Post B : #WaitForWater Campaign that reached tremendous success

Public health issue has been widely discussed since the last decade. According to reports, some of the most concerning issues include HIV, food safety, and many more (Beckers Hospital Review, 2018). Mass media such as televisions, radio, magazines, have been broadly used to address health related campaigns (Brown & Einsiedei, 1990). Another common public health issue that has been raising awareness is related to drinking water quality in several cities all over the world (Levallois and Villanueva, 2019). 

There are already some articles that focuses on this particular issue, for instance this article written by Frederiksen. Frederiksen (1996) stated that the world’s population will increase in the next decade and fresh water supply that we have now will not be sufficient for generations to come.

Women in developing nations have to wait up to six hours in order to get fresh water, resulting in them neglecting school and work (Arthur, 2017). To tackle down this serious problem, a campaign that intended to put water crisis into perspective of people who take water access and availability for granted was created. Stella Artois, a Belgian company, together with actor Matt Damon, who is also the co-founder of, rolled out a digital international non-profit campaign collaboration to help millions of people around the world to have access to clean water.  

How does this work?

#WaitForWater campaign centers around a video that shows a stunt going on in a restaurant and a hotel. Employees were asked to tell customers that they don’t have any water available and will have to wait up to six hours for a shower or a glass of water. Hidden cameras that were set surrounding the scene captured the expressions of baffled customers hearing the news (Oster, 2018).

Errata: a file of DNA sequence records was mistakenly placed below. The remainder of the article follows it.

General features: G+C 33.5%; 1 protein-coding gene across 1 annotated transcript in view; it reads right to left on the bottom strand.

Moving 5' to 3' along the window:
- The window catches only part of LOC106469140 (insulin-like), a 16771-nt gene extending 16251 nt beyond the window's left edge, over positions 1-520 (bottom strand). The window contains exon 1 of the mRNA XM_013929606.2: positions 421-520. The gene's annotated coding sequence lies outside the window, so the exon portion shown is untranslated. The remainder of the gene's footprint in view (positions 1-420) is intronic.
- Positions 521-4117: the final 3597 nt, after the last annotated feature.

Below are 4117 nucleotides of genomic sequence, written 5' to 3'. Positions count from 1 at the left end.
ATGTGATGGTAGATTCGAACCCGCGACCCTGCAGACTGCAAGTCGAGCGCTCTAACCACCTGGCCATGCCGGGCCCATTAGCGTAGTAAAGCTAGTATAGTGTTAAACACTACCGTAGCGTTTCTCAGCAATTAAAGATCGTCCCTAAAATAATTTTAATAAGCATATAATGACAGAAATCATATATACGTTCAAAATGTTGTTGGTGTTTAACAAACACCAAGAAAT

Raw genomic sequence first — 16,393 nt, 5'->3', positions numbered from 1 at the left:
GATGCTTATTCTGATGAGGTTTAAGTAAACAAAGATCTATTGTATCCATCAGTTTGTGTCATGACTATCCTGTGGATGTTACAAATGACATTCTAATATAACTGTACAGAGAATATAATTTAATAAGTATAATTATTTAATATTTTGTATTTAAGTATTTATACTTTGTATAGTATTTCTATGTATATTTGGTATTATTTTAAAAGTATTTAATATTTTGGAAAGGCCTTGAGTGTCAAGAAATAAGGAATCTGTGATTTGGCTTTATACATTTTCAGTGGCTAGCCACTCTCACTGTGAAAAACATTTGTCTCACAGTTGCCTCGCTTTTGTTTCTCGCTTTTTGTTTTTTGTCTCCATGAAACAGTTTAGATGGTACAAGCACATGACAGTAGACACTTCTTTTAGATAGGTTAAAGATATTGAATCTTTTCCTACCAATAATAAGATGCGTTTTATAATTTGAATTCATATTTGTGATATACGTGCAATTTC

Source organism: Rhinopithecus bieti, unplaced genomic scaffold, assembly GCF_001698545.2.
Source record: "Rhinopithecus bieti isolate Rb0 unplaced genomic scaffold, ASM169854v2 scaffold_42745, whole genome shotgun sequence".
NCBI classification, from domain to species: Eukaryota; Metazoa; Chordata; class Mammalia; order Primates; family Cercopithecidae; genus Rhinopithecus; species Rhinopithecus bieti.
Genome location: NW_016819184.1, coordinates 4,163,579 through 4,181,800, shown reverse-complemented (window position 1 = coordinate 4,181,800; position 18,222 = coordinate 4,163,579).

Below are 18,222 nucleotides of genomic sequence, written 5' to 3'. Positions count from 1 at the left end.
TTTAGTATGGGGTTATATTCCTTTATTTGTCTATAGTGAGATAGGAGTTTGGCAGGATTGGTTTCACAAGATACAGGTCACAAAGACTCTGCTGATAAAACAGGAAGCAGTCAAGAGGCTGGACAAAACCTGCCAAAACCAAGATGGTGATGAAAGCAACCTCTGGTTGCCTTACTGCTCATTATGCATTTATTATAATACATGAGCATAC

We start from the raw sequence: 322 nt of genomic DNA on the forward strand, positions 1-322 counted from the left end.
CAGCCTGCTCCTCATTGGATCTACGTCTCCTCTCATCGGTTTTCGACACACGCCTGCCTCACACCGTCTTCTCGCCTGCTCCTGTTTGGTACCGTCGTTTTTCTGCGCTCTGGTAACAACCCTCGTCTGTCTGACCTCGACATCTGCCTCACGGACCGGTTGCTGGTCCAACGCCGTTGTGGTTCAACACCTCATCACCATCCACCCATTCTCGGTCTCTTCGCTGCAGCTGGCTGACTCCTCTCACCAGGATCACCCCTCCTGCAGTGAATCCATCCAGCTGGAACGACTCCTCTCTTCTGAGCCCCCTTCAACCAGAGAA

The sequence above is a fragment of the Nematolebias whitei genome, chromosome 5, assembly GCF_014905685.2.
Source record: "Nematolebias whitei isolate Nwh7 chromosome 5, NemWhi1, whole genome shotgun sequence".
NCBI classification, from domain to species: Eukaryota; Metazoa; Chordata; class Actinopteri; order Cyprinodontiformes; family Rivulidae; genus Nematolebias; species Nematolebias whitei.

Screenshots of the video for the campaign, Adweek, 2012

Link to video :

Did it give out any good result?

This campaign received a huge attention and successfully gathered over 22 MM views across the world (Shorty Awards, 2018). This partnership has provided more than a million people in developing countries access to water (Pagano, 2016).

Overall, the campaign gained a tremendous success as it resulted in water access for so many people in developing countries (Shorty Awards, 2018). In my opinion, the way the campaign got introduced to people is unique, as people who take water for granted could even in a short time, feel how devastating it is to not have access to water. The key of this campaign is to give a psychological effect towards the target that might result in them trying to quit a specific habit. 

Reference Lists :

Arthur, R. 2017, Stella Artois announces commitment to Matt Damon clean water campaign, viewed 18 November 2019, <>.

Beckers Hospital review, 2016. CDC: 10 most important public health problems and concerns, viewed 18 November 2019, <>.